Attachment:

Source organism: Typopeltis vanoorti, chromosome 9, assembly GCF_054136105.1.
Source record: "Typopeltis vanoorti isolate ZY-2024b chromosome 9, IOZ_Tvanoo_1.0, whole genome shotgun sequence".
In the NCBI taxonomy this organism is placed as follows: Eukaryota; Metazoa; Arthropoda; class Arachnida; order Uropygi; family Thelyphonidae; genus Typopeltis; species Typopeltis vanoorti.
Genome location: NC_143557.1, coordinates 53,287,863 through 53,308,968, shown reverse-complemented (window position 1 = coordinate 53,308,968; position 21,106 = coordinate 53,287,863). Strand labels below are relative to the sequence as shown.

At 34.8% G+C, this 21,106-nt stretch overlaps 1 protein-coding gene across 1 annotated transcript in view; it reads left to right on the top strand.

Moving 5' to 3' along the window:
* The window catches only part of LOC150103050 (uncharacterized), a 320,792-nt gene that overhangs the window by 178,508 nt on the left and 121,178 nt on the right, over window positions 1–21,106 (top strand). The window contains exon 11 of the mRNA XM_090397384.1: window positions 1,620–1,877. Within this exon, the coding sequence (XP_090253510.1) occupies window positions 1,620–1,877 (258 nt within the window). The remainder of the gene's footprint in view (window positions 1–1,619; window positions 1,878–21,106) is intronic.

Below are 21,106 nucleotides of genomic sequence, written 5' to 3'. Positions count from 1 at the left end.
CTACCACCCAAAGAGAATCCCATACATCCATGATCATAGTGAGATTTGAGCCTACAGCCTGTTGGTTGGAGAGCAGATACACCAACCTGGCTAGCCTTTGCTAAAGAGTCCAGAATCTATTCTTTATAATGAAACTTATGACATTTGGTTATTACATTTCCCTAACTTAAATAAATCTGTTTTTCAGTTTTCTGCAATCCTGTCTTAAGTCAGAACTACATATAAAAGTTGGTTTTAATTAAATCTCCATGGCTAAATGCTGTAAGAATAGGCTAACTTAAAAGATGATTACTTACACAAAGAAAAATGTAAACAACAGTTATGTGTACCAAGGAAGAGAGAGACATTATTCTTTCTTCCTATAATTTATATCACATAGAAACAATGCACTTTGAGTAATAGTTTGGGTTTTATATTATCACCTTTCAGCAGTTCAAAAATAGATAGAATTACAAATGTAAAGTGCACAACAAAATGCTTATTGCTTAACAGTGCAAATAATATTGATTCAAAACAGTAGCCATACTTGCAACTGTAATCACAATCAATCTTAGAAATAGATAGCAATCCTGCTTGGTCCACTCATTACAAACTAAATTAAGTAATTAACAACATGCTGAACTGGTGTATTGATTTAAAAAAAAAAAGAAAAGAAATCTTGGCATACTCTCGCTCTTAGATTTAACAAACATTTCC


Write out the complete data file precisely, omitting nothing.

Source organism: Typopeltis vanoorti, chromosome 9, assembly GCF_054136105.1.
Source record: "Typopeltis vanoorti isolate ZY-2024b chromosome 9, IOZ_Tvanoo_1.0, whole genome shotgun sequence".
In the NCBI taxonomy this organism is placed as follows: Eukaryota; Metazoa; Arthropoda; class Arachnida; order Uropygi; family Thelyphonidae; genus Typopeltis; species Typopeltis vanoorti.
Genome location: NC_143557.1, coordinates 53,287,863 through 53,308,968, shown reverse-complemented (window position 1 = coordinate 53,308,968; position 21,106 = coordinate 53,287,863). Strand labels below are relative to the sequence as shown.

At 34.8% G+C, this 21,106-nt stretch overlaps 1 protein-coding gene across 1 annotated transcript in view; it reads left to right on the top strand.

Moving 5' to 3' along the window:
* The window catches only part of LOC150103050 (uncharacterized), a 320,792-nt gene that overhangs the window by 178,508 nt on the left and 121,178 nt on the right, over window positions 1–21,106 (top strand). The window contains exon 11 of the mRNA XM_090397384.1: window positions 1,620–1,877. Within this exon, the coding sequence (XP_090253510.1) occupies window positions 1,620–1,877 (258 nt within the window). The remainder of the gene's footprint in view (window positions 1–1,619; window positions 1,878–21,106) is intronic.

Below are 21,106 nucleotides of genomic sequence, written 5' to 3'. Positions count from 1 at the left end.
CTACCACCCAAAGAGAATCCCATACATCCATGATCATAGTGAGATTTGAGCCTACAGCCTGTTGGTTGGAGAGCAGATACACCAACCTGGCTAGCCTTTGCTAAAGAGTCCAGAATCTATTCTTTATAATGAAACTTATGACATTTGGTTATTACATTTCCCTAACTTAAATAAATCTGTTTTTCAGTTTTCTGCAATCCTGTCTTAAGTCAGAACTACATATAAAAGTTGGTTTTAATTAAATCTCCATGGCTAAATGCTGTAAGAATAGGCTAACTTAAAAGATGATTACTTACACAAAGAAAAATGTAAACAACAGTTATGTGTACCAAGGAAGAGAGAGACATTATTCTTTCTTCCTATAATTTATATCACATAGAAACAATGCACTTTGAGTAATAGTTTGGGTTTTATATTATCACCTTTCAGCAGTTCAAAAATAGATAGAATTACAAATGTAAAGTGCACAACAAAATGCTTATTGCTTAACAGTGCAAATAATATTGATTCAAAACAGTAGCCATACTTGCAACTGTAATCACAATCAATCTTAGAAATAGATAGCAATCCTGCTTGGTCCACTCATTACAAACTAAATTAAGTAATTAACAACATGCTGAACTGGTGTATTGATTTAAAAAAAAAAAGAAAAGAAATCTTGGCATACTCTCGCTCTTAGATTTAACAAACATTTCC